Dutra Group Explains Reasons of Dredging at Siuslaw River (USA)
The Dutra Group and U.S. Army Corps explain the month-long operations up and down Siuslaw River.
As they have watched the interplay of tug and barge on the Siuslaw River and their movements out to sea, some of our readers have asked about the nuts and bolts of the Port of Siuslaw dredging that began in late June and ended Aug. 9.
Why dredge the port? The dredging project was a maintenance project that removed 97,000 cubic yards of material from the federally authorized channel and turning basin at the Port of Siuslaw. The turning basin at the port begins on the east side of the Siuslaw River Bridge and extends to the boat launch area of the port.
The turning basin was created in 1968.
“This is really about maintaining infrastructure,” said Port Manager Mark Freeman. “It has the same significance as maintaining bridges and roads.”
A turning basin, just as it sounds, is an area that allows a boat or ship to turn around to enter or exit the marina. The port’s was too shallow, making it very difficult for larger vessels to navigate the area. According to Project Manager John Craig of the U.S. Army Corps of Engineers, there were spots as shallow as 9 to 10 feet. The authorized depth for a turning basin is 16 feet. The last significant dredging of the turning basin was in June 1974.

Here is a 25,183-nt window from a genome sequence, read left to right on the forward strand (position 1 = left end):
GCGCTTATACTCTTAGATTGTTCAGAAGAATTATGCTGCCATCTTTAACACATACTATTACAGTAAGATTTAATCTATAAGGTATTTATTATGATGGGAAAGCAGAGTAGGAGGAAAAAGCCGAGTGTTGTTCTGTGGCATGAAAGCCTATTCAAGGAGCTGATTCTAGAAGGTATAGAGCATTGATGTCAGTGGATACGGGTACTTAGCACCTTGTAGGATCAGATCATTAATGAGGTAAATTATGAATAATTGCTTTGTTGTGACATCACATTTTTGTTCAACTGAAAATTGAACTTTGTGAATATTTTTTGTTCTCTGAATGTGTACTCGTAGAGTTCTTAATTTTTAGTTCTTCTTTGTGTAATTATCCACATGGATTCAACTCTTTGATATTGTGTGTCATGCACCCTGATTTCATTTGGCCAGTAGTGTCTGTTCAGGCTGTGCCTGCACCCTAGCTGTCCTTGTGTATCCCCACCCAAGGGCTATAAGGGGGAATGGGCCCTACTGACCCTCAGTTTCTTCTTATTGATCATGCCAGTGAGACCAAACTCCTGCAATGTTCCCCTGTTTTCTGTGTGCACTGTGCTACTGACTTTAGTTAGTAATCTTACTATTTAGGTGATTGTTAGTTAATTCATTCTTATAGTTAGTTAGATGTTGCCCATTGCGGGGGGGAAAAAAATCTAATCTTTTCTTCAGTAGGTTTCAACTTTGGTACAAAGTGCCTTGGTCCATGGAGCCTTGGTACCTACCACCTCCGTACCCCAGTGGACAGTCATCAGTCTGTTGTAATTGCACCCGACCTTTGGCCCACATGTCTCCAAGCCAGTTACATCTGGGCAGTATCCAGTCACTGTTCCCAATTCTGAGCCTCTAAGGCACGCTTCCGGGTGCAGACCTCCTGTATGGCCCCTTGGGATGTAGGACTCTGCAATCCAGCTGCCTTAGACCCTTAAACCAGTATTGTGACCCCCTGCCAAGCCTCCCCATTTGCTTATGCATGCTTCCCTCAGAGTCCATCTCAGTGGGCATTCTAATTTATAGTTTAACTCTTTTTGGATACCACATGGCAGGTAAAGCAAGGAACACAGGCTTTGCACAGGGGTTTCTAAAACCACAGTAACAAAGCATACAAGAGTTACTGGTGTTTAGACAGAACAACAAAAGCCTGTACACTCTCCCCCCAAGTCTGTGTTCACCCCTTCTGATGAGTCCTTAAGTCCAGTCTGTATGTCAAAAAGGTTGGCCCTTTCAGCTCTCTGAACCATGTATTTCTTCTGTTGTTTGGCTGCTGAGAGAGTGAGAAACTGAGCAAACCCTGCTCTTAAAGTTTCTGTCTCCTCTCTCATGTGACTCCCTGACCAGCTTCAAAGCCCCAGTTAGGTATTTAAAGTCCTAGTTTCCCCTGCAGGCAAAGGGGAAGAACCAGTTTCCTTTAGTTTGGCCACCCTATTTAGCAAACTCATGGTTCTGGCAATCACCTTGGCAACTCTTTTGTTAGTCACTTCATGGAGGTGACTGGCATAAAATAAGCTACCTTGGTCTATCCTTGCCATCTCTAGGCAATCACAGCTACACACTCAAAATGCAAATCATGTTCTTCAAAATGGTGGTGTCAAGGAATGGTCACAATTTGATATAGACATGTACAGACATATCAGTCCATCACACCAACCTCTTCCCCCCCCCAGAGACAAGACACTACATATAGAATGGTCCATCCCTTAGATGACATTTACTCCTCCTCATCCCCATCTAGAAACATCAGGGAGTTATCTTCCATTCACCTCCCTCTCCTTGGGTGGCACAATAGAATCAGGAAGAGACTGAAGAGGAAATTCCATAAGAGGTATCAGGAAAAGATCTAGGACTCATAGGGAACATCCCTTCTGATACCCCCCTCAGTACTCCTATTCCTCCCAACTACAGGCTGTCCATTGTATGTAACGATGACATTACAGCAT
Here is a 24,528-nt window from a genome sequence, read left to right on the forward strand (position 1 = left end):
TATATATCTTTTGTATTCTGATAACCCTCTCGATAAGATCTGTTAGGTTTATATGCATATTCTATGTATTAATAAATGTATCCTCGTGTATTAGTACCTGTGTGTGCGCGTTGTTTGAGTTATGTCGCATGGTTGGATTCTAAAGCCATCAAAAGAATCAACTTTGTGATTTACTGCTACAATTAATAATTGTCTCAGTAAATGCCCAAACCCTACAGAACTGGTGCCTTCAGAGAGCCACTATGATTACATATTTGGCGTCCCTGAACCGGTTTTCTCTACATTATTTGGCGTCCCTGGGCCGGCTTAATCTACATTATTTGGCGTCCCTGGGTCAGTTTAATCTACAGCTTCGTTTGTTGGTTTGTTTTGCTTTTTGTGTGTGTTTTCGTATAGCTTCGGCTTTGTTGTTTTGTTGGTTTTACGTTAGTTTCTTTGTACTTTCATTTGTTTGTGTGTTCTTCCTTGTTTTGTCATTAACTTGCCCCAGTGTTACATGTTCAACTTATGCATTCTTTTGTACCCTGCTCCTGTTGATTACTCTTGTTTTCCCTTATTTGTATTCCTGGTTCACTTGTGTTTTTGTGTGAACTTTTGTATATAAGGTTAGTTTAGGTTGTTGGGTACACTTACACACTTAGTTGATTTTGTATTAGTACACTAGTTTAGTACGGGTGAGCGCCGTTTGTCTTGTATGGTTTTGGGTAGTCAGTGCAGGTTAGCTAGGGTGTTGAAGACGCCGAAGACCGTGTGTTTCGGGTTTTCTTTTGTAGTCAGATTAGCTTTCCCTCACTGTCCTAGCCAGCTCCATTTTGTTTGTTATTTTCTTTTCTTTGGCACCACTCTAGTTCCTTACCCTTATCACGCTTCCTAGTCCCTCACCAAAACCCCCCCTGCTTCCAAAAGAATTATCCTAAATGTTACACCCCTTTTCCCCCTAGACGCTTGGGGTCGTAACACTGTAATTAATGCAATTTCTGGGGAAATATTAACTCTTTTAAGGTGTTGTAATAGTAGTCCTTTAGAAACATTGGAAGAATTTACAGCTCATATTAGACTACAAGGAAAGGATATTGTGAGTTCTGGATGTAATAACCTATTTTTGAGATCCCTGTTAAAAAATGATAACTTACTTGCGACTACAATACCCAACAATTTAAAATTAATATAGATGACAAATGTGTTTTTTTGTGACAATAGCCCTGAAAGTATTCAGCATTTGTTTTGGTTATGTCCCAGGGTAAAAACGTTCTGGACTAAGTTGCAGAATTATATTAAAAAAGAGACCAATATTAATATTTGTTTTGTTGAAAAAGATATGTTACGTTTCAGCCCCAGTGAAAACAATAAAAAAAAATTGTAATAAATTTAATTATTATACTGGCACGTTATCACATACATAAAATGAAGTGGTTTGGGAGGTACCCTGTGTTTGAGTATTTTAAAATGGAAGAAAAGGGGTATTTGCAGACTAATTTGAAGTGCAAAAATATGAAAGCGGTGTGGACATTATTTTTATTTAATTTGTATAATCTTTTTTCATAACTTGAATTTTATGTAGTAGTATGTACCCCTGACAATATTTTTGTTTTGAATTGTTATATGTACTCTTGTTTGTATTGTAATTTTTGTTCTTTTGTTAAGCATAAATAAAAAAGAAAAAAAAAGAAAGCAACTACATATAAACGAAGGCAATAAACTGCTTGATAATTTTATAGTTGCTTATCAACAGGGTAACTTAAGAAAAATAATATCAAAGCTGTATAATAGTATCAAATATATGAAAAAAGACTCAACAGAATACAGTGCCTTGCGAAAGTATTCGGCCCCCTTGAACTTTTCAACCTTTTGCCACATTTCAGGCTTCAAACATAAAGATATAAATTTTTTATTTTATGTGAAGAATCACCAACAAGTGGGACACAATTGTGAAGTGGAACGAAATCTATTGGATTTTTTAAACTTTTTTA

Was the current project successful? Steve Durham, project superintendent for the Dutra Group (the company contracted by the Corps of Engineers) reports that the post dredge survey conducted by the Corps showed that the dredging operation was very successful, and that the depth reached was up to 17 feet. A post dredge survey is standard procedure conducted to ensure that all material has been removed as specified per contract and the dredged area is down to the proper depth.
Were any local people hired during the dredging operation? Dan Wheeler, part of the Dutra Group staff, said that the company had eight regular staff members. Five or six local deckhands were hired through Operating Engineers Local 701. The crews worked two shifts per day.
What kind of dredge was used? There are two main types of dredges: mechanical and hydraulic.
By Amy Bartlett thesiuslawnews
Source: thesiuslawnews, August 11, 2010;